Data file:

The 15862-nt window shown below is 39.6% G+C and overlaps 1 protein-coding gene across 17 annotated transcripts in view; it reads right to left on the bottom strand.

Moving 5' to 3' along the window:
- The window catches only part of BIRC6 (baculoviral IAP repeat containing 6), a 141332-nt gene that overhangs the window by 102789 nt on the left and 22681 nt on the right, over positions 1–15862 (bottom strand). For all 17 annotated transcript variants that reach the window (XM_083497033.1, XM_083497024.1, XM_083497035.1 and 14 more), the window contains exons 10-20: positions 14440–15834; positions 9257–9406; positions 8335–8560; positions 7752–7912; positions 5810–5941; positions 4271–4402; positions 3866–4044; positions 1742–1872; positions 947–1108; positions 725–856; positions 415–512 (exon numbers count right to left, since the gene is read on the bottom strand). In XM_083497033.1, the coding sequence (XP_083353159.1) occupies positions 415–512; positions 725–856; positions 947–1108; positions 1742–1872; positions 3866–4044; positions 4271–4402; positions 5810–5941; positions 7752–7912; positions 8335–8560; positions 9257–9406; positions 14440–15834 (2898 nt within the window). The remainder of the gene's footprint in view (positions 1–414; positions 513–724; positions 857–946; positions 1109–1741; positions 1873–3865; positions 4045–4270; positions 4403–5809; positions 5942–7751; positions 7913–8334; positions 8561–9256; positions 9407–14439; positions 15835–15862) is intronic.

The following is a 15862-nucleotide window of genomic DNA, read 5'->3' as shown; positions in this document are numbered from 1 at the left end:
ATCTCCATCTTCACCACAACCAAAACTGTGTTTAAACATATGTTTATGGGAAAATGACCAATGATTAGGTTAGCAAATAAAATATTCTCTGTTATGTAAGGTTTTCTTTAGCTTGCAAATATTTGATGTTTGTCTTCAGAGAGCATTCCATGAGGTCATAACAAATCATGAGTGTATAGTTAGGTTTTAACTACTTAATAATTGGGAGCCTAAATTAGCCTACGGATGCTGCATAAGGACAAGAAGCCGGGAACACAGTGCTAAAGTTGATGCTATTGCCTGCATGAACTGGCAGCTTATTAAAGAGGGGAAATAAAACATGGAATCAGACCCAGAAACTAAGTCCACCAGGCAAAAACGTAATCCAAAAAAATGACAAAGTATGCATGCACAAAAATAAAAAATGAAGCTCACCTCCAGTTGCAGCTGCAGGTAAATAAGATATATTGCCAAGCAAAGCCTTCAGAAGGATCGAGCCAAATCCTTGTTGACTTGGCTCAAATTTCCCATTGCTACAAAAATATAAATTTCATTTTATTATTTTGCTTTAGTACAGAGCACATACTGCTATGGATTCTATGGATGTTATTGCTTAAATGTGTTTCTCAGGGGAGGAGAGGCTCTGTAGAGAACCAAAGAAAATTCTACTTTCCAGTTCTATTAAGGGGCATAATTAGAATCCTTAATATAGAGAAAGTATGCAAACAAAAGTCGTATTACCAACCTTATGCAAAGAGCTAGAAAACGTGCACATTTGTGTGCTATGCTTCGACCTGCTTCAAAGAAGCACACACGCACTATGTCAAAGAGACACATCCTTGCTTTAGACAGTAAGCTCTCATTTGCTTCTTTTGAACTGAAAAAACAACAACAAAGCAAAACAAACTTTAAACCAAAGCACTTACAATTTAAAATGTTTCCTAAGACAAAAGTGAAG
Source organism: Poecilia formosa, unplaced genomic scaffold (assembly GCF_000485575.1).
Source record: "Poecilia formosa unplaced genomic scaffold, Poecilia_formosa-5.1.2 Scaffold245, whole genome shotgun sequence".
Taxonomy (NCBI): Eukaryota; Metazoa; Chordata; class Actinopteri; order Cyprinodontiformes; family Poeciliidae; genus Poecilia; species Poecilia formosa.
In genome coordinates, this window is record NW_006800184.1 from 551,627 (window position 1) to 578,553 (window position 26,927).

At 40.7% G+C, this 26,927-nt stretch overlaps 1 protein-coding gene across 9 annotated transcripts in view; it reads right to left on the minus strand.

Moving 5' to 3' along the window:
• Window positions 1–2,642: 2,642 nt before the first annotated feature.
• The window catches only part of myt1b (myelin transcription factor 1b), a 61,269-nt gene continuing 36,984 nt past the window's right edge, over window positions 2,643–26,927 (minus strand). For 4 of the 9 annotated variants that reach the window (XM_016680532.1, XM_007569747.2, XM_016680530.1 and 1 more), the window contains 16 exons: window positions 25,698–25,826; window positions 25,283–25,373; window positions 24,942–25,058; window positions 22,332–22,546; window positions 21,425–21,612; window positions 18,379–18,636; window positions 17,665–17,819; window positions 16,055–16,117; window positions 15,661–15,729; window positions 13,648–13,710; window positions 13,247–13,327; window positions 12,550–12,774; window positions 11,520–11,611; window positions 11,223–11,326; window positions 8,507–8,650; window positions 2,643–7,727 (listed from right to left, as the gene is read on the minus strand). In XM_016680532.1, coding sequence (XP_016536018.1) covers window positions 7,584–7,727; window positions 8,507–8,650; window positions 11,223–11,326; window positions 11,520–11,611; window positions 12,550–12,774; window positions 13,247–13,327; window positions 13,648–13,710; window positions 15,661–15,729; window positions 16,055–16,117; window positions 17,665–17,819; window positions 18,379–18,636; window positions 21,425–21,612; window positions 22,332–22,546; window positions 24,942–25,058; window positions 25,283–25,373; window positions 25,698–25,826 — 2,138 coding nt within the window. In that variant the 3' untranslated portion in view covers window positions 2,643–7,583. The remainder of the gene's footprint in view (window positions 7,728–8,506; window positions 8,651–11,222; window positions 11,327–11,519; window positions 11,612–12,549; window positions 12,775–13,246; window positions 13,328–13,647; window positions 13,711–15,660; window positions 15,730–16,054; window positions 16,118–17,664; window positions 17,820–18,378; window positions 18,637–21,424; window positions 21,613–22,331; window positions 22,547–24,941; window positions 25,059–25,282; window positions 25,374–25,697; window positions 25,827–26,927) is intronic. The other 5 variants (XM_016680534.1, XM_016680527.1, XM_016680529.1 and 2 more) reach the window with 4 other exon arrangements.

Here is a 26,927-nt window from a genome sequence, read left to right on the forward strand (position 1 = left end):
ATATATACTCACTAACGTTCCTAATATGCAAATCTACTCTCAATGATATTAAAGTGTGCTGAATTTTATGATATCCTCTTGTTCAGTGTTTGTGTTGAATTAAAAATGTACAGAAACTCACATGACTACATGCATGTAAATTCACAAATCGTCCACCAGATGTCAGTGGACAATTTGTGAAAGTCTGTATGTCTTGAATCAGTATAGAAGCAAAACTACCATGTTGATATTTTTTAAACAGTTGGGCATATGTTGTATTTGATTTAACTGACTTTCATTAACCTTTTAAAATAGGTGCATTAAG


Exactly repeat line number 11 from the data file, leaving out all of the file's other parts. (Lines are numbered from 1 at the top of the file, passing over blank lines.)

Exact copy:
Moving 5' to 3' along the window: